While Longoria took a significant step back from his stellar 2016, his 2017 campaign wasn't a disaster by any means. He trimmed his strikeout rate by nearly five full percentage points, lowering it to 16.7 percent, while hitting 20 homers for the fifth straight year. He's driven in at least 86 runs in four of his last five seasons, and he's steadily been in the .260-.270 range in that time; certainly not great, but he's not a big drag in the category. The groundball spike from a year ago is concerning -- Longoria's groundball rate went from 31.9 percent in 2016 to 43.4 percent, while his flyball rate fell from 46.8 percent to 36.8 percent -- but he still made hard contact with more than one third of his batted balls. More consistent elevation could pay dividends although the move to San Francisco in the offseason should temper expectations for a power rebound.
Longoria turned back the clock in 2016, blasting a career-high 36 homers, tallying his best RBI total (98) and ISO (.248) since 2011, and his best slugging percentage (.521) since 2012. He was as durable as ever, playing 160 games for the second straight season, and he's now only missed six games in the last four seasons overall. There's no reason to believe an encore isn't possible despite the somewhat drastic jump in his home run totals, especially after he posted a near six-percent jump in hard contact in 2016. While his strikeout rate did see a slight bump up to 21.0 percent, Longoria's bat speed proved to be as healthy as ever last season given his power numbers, and he'll therefore profile as a top-10 fantasy option at third base in any format heading into the coming season. Overly aggressive bidders may regret raising his baseline, though.
The old knock on Longoria was that he could put up huge numbers if he could finally stay healthy. Quietly, over the past three seasons, Longoria has only missed four games, but his offensive production continues to suffer from a combination of excessive playing time and playing half of his games on the artificial turf at Tropicana Field. Longoria barely got over the 20-homer plateau with a late-season surge, but he failed to drive in at least 80 runs or score 80 times for the first time in any full season of his career. His days of .200-plus ISO are a thing of the past, and while his defense still remains quite strong at the hot corner, maybe 2016 is the season where people finally separate the real player value from the fantasy player value. After all, he was being drafted 50 spots ahead of Chris Davis this time last year whereas now, that should be reversed and then some.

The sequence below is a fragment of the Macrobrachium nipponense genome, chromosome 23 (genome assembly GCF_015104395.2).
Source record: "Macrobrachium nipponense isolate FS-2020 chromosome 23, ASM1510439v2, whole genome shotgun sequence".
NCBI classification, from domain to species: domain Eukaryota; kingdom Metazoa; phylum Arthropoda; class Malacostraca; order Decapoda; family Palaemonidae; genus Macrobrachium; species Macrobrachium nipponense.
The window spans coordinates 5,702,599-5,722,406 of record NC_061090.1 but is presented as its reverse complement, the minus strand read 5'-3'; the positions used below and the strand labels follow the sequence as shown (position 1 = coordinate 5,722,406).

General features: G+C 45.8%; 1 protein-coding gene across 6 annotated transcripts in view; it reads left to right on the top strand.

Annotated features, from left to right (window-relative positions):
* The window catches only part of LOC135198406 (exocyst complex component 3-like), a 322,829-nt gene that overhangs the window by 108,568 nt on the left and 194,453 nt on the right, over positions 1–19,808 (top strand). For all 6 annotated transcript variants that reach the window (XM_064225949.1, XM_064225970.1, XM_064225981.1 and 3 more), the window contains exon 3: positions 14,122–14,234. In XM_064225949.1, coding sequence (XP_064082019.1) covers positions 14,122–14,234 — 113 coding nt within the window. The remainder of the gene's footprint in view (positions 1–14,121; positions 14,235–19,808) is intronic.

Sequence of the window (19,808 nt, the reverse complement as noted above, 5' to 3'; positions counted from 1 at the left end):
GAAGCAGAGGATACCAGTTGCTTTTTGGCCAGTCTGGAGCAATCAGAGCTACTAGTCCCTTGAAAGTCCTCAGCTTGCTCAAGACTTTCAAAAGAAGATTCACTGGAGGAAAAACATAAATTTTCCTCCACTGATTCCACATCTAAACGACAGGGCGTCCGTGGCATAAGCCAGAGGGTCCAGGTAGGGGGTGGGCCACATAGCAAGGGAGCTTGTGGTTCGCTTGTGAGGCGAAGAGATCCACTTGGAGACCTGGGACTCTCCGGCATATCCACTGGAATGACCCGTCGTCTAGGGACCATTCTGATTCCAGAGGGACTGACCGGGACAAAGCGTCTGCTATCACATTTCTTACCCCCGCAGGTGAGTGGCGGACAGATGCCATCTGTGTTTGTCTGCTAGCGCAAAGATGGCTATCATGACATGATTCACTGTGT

One of the knocks on Longoria in recent years was, “If he could only stay healthy.” He missed time in 2011 and 2012, but answered critics with a strong 2013 season. In 2014, he played in every single game, but he had the worst statistical season of his career. The most concerning part of his numbers was that his slugging percentage fell 94 points from 2013, as he needed a big final week just to get over the .400 mark. Early on, he was struggling to turn and burn on pitches on the inner half, which has always been something he has excelled at. Around mid-June, he got back to pulling pitches, but got away from hitting the other way and pitchers neutralized him with stuff away-away-away. For the season, he had a .590 OPS on pitches away where his previous career low was .758. Stop drafting him in the first five rounds; he’s not worth it.
After an injury-shortened campaign in 2012, Longoria proved in 2013 what he can bring to the Rays' offense. While a .269 batting average may not seem overly impressive, he posted an .842 OPS and had the third 30-homer season of his career. His RBI total fell to 88 and his strikeout rate rose to 23.4%, but he managed to play in a career-high 160 games. He brings big power to the middle of the order for the Rays and was a finalist for a Gold Glove Award for his prowess defensively. The dip in RBI production is likely not too concerning, since he hit .284/.375/.453 with runners on base. Longoria will enter his age-28 season as an elite option at the hot corner. If he remains healthy, the developing power talent of Wil Myers near him in the lineup will only help him see better pitches to hit. He is a solid bet most seasons to hit 30 home runs with 100 RBI.
Longoria was off to one of the best starts in the league in April when he had a line of .329/.433/.561 until an awkward slide into second base led to a hamstring injury that knocked him out until early August. After struggling initially in his return, he slugged 11 home runs and 26 RBI over the final 34 games of the season and finished the season with a pace in line with his full-season averages. Even with playing in just 74 games, he posted a career-high .896 OPS. His walk rate dropped and his strikeout rate rose slightly from the previous season, but with a smaller sample size, this should not indicate difficulties moving forward. If he can avoid injuries, expect Longo to again be a premier fantasy third baseman for 2013.